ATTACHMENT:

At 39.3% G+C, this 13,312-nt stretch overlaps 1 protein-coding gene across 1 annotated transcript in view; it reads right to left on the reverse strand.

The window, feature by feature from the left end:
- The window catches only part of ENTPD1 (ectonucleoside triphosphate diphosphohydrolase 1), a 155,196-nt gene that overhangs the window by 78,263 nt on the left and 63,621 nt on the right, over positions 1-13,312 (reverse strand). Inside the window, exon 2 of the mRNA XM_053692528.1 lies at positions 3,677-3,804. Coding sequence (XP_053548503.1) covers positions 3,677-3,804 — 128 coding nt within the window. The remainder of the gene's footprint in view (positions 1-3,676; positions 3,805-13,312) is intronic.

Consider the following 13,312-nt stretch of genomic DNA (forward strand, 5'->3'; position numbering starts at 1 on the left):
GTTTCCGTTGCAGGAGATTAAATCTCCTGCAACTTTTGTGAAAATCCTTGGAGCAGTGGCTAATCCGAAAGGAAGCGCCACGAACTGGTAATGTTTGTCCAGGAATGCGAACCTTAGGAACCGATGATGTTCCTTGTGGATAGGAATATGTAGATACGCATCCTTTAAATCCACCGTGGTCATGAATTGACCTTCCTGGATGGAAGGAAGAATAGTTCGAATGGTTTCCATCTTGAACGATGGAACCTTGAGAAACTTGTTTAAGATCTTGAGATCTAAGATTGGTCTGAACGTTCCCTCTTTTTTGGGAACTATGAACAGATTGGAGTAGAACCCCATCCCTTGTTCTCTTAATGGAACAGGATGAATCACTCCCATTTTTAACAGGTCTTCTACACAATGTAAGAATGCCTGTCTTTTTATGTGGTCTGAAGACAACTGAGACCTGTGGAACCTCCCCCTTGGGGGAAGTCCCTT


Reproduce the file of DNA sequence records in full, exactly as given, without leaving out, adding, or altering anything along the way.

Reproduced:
At 39.3% G+C, this 13,312-nt stretch overlaps 1 protein-coding gene across 1 annotated transcript in view; it reads right to left on the reverse strand.

The window, feature by feature from the left end:
- The window catches only part of ENTPD1 (ectonucleoside triphosphate diphosphohydrolase 1), a 155,196-nt gene that overhangs the window by 78,263 nt on the left and 63,621 nt on the right, over positions 1-13,312 (reverse strand). Inside the window, exon 2 of the mRNA XM_053692528.1 lies at positions 3,677-3,804. Coding sequence (XP_053548503.1) covers positions 3,677-3,804 — 128 coding nt within the window. The remainder of the gene's footprint in view (positions 1-3,676; positions 3,805-13,312) is intronic.

Consider the following 13,312-nt stretch of genomic DNA (forward strand, 5'->3'; position numbering starts at 1 on the left):
GTTTCCGTTGCAGGAGATTAAATCTCCTGCAACTTTTGTGAAAATCCTTGGAGCAGTGGCTAATCCGAAAGGAAGCGCCACGAACTGGTAATGTTTGTCCAGGAATGCGAACCTTAGGAACCGATGATGTTCCTTGTGGATAGGAATATGTAGATACGCATCCTTTAAATCCACCGTGGTCATGAATTGACCTTCCTGGATGGAAGGAAGAATAGTTCGAATGGTTTCCATCTTGAACGATGGAACCTTGAGAAACTTGTTTAAGATCTTGAGATCTAAGATTGGTCTGAACGTTCCCTCTTTTTTGGGAACTATGAACAGATTGGAGTAGAACCCCATCCCTTGTTCTCTTAATGGAACAGGATGAATCACTCCCATTTTTAACAGGTCTTCTACACAATGTAAGAATGCCTGTCTTTTTATGTGGTCTGAAGACAACTGAGACCTGTGGAACCTCCCCCTTGGGGGAAGTCCCTT